Sask. woman collects 215 pairs of shoes to hang on Muskoday bridge in honour of residential school children
Muskoday First Nation Chief Ava Bear (left) and Ronalda Vandale (right) pose after hanging two pairs of children’s moccasins on the Muskoday bridge on June 21, 2021. (Jayda Taylor/CTV Prince Albert)
SASKATOON -- A woman from Saskatchewan’s Muskoday First Nation marked National Indigenous Peoples’ Day with a tribute to those affected by residential schools.
Ronalda Vandale gathered 215 pairs of children’s shoes to hang on the Muskoday bridge on Monday. The shoes represent the remains of 215 children found last month at a former residential school site in Kamloops, B.C., but further ground radar searches have revealed many more unmarked graves.
Vandale’s mother was a residential school survivor.
“I often asked her about her experience at residential school, but she would never share it. She would always tell me the same thing, over and over again: ‘It was just school,’” she said.
“When my mom passed away in 2011, I never got an answer.”
Almost a year ago, Vandale’s son died of an opioid overdose in Vancouver. She joined the Canada-wide advocacy group Moms Stop the Harm.
The organization hung hundreds of shoes on a Vancouver overpass to remember victims of substance use, so Vandale decided to carry on that initiative to remember residential school students who never returned home.
It also helps people grieve those losses, she said, when many traditional Indigenous ceremonies have been held back due to COVID-19.
“When we don’t have those ceremonies, those spirits just wander around, the elders told us,” said Vandale.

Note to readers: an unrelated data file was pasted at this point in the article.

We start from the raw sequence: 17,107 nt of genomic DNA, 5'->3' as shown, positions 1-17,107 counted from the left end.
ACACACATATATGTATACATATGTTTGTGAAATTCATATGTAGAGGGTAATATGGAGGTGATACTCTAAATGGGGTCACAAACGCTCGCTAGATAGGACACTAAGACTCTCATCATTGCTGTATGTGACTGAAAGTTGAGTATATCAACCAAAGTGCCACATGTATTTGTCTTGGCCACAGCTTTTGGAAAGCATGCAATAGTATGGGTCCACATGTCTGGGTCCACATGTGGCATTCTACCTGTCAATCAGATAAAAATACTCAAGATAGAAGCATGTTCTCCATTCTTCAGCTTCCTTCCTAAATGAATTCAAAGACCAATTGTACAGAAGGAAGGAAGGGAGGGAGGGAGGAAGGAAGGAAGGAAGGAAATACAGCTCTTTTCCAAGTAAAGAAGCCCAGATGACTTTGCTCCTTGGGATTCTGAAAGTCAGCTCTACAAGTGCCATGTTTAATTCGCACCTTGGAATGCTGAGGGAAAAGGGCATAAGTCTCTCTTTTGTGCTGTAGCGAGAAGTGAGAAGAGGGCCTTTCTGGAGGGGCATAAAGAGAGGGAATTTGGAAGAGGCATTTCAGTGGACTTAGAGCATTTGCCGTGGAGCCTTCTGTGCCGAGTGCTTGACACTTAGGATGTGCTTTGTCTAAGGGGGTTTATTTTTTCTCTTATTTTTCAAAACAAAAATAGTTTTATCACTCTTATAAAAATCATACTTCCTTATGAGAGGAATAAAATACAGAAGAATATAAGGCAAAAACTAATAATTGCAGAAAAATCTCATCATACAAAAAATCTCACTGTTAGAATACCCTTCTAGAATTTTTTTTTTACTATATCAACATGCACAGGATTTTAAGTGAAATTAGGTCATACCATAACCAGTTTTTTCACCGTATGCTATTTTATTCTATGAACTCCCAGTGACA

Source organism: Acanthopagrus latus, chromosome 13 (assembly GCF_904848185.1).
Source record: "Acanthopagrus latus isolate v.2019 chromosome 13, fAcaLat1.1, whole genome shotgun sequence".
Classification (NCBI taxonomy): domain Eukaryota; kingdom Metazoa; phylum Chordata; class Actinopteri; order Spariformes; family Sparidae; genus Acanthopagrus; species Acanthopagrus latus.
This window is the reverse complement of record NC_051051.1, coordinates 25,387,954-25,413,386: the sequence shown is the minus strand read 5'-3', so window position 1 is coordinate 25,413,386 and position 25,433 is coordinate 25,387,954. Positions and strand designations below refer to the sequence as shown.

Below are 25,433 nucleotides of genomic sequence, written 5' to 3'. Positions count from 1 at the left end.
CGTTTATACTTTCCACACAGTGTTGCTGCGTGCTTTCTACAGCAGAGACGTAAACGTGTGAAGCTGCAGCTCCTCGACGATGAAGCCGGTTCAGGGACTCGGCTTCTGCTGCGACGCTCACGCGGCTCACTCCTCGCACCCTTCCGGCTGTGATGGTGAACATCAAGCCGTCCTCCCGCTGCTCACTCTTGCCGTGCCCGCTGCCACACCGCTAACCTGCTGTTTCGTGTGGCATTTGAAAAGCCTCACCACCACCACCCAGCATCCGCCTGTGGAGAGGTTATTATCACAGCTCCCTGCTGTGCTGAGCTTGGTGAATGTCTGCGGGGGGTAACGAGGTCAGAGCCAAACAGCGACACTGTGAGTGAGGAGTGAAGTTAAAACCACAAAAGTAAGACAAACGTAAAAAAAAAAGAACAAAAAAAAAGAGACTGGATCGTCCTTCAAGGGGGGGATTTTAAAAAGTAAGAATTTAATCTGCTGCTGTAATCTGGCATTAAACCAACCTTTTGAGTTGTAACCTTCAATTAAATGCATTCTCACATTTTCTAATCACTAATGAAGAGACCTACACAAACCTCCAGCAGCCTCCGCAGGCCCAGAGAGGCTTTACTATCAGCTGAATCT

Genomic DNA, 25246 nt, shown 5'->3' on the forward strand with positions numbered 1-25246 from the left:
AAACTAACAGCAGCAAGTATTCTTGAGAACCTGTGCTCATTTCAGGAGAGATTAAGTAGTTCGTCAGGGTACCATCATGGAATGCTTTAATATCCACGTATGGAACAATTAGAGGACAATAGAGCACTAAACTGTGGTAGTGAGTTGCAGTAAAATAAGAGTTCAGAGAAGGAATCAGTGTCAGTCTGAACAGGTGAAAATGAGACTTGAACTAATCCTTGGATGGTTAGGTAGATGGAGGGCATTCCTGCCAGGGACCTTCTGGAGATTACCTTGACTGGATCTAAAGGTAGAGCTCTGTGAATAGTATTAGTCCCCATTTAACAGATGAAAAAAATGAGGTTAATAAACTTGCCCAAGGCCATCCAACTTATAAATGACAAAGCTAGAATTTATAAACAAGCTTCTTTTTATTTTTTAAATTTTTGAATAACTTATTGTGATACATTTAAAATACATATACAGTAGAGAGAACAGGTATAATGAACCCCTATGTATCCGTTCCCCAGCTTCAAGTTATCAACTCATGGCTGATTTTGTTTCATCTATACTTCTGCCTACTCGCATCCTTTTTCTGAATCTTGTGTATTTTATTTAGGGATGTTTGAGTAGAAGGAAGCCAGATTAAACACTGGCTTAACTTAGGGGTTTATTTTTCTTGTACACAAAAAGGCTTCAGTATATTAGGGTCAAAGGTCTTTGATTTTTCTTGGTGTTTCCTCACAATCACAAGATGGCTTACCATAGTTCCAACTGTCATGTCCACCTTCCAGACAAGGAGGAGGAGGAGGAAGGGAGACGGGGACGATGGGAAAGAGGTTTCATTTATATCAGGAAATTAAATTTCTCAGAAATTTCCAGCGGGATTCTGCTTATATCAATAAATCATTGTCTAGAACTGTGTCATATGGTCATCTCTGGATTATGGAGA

“It’s through our ceremonies and through our traditions and through our elders that we have the ability to heal and to mourn and to carry on.”
The community held a pipe ceremony on Saturday to remember and honour residential school children.
Vandale brought two pairs of children’s moccasins for her and Muskoday Chief Ava Bear to hang on the bridge on Monday.
“You can see the impact that it makes. It was very emotional this morning tying the shoes because you think about all of those children who never made it home, all of the parents who probably never knew what happened to their children,” said Bear.
And, as much as it hurts, Bear said the truth behind residential schools is still being revealed through searches of former sites.
“Many people think this is just the tip of the iceberg – There will be more.”
If you are a former residential school student in distress, or have been affected by the residential school system and need help, you can contact the 24-hour Indian Residential Schools Crisis Line: 1-866-925-4419.
Additional mental-health support and resources for Indigenous people are available here.